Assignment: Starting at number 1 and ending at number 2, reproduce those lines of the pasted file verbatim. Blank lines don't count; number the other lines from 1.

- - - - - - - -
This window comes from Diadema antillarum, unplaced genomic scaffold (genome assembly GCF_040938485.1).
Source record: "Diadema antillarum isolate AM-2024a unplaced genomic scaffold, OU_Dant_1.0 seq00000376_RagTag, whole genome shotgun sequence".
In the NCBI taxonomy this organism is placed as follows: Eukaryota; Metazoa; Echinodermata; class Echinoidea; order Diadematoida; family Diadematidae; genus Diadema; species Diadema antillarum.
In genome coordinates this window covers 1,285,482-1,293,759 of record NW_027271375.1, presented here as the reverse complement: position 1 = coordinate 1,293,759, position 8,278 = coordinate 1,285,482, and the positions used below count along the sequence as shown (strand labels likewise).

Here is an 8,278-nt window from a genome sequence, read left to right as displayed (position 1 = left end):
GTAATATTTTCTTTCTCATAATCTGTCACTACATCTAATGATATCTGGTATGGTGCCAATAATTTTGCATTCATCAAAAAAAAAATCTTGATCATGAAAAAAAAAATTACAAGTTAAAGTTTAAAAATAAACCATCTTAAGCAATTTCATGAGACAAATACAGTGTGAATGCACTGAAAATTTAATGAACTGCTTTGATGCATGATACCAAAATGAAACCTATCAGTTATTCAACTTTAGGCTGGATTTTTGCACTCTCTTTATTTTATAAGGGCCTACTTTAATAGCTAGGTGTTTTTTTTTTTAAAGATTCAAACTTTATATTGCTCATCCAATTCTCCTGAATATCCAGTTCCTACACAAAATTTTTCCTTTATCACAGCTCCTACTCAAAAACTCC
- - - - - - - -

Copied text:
This window comes from Diadema antillarum, unplaced genomic scaffold (genome assembly GCF_040938485.1).
Source record: "Diadema antillarum isolate AM-2024a unplaced genomic scaffold, OU_Dant_1.0 seq00000376_RagTag, whole genome shotgun sequence".